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No end to China’s property sector woes? Industry stakeholders continue to bleed

JP Morgan's analysts warned that unless the Xi Jinping government offers more policy support, China's property sector-related liquidity concerns will continue to remain

Chinese property markets tumbled once again, with domestic biggie Country Garden’s stocks sinking to fresh eight-month lows amid renewed debt fears for the country’s real estate developers.

Country Garden’s Hong Kong-listed shares, on July 24, went down by nearly 7%, its lowest level since November 2022. To make matters worse, Country Garden’s property services arm ‘Country Garden Services’ saw its stocks plunge over 15%.

American financial services giant JP Morgan has already downgraded Country Garden to underweight, apart from having the property giant’s target price and its property services listing by more than half.

JP Morgan’s analysts have further warned that unless the Xi Jinping government offers more policy support, China’s property sector-related liquidity concerns will continue to remain.

As per the reports, the Hang Seng Mainland Property Index, which is a gauge of Hong Kong-listed Chinese property counters, went down by over 5%.

Shares of another Chinese residential property managers company Longfor Group, reportedly went down by 9%. The same trend was visible with other domestic real estate giants like Sunac, Vanke and China Overseas Land and Investment.

Country Garden, recently, made a move to refinance part of a 2019 loan facility, as per a Reuters report. However, the company failed to assure investors of its ability to service its debt.

JP Morgan’s analysts slashed target prices for Country Garden by over 60% to HK$0.90 and Country Garden Services by nearly 70% to HK$6.70.

The recent market bloodbath comes amid the Chinese property sector facing the fallouts of weak real estate activity-related data, with property giant Evergrande’s overdue earnings report exposing the miserable picture around the sector, which is struggling to emerge from a credit crisis after the Xi Jinping government cracked down on its debt levels in August 2020.

“Years of exuberant growth led to the construction of ghost towns where supply outstripped demand, as developers looked to capitalize on the desire for home ownership and property investment,” a CNBC report stated.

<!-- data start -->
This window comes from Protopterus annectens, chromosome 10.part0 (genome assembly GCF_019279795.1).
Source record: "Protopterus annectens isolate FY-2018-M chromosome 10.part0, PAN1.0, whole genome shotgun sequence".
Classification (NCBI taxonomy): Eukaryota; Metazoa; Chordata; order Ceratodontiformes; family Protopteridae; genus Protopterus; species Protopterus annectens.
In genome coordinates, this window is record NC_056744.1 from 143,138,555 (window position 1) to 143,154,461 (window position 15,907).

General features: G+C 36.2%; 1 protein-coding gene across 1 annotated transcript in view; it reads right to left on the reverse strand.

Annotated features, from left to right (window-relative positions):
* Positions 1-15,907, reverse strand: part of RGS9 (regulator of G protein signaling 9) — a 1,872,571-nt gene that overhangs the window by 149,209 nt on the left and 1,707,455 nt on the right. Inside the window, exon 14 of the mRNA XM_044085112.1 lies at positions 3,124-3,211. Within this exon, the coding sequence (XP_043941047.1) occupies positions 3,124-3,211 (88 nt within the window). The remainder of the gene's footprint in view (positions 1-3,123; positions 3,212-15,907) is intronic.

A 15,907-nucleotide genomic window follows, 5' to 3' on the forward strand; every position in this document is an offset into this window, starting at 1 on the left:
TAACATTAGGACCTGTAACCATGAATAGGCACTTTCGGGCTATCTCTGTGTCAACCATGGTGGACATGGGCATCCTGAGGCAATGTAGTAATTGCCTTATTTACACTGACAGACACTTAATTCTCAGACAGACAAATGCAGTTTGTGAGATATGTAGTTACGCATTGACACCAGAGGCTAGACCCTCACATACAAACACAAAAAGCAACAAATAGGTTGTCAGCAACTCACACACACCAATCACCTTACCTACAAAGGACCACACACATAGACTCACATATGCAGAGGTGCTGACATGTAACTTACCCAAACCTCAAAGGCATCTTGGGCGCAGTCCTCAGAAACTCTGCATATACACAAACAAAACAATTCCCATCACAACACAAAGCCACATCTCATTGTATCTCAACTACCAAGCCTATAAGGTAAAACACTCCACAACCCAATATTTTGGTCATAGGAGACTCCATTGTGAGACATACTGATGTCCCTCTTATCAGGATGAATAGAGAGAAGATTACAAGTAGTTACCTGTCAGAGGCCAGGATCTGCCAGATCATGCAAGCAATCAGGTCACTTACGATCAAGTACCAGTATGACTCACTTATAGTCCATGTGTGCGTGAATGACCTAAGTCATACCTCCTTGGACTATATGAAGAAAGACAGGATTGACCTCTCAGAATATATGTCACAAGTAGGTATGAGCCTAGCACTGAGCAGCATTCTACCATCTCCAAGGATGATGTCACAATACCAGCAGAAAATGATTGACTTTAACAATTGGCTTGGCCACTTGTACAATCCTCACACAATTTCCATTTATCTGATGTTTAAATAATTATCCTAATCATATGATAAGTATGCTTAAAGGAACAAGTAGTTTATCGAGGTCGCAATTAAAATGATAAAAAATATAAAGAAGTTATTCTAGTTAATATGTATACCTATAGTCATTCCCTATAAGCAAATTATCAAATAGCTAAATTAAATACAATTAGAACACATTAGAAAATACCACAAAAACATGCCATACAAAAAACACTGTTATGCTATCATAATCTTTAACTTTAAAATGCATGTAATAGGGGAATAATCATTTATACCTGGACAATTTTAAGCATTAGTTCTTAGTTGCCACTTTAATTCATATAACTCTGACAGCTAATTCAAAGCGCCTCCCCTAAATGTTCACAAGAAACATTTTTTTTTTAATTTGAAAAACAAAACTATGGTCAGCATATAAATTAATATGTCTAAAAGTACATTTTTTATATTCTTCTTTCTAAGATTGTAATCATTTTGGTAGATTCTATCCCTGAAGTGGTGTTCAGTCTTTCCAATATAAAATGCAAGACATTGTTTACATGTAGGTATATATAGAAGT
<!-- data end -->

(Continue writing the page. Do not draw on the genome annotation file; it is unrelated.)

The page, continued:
Wall Street Bankers have even warned that this poor performance from China’s real estate sector will emerge as a negative drag on its overall domestic economy, which itself is facing a poor recovery post-COVID.

Goldman Sachs economists too have predicted an “L-shaped recovery” for the crises-ridden property market, thus suggesting a steep decline, which will be followed by a slow recovery rate.

The latest official data have also shown a 7.9% drop in property investment for the January to June 2023 period. The figure is steeper than the 7.2% drop reported for the January to May timeline.

China’s second-largest developer China Vanke, while admitting the real estate mess, told CNBC that the sector was “indeed under pressure in the short term” and the situation is “worse than expected.”

Chinese property giant Evergrande already posted a combined loss of USD 81 billion in its long overdue earnings report. The world’s most indebted property developer fell into default in 2021 and announced an offshore debt restructuring program in March 2023, as the company struggled to finish projects and repay suppliers and lenders.

China’s National Bureau of Statistics said that the property sector would gradually stabilize as the broader economy recovers, and is shifting from high-speed development to stable development in the medium to long term.

Media reports suggest that the years of exuberant growth have led to the construction of ghost towns where supply outstrips demand, as developers look to capitalize on the desire for home ownership and property investment.

“This year (2023), due to major drag from the housing markets and consumption, we actually didn’t see the kind of rebound in broader economic growth,” Dan Wang, chief economist at Hang Seng Bank (China), told CNBC.

The official further noted that if the decline in housing investment does not worsen from its current levels, fixed asset investment would likely account for about 1% to 1.5% of annual GDP growth overall.

“A natural rebound in consumption would contribute about 2% to 2.5%. The overall picture is kind of rosy. It’s not difficult to reach the annual target, then there’s not much incentive for the central government to extend the stimulus,” Dan Wang concluded.

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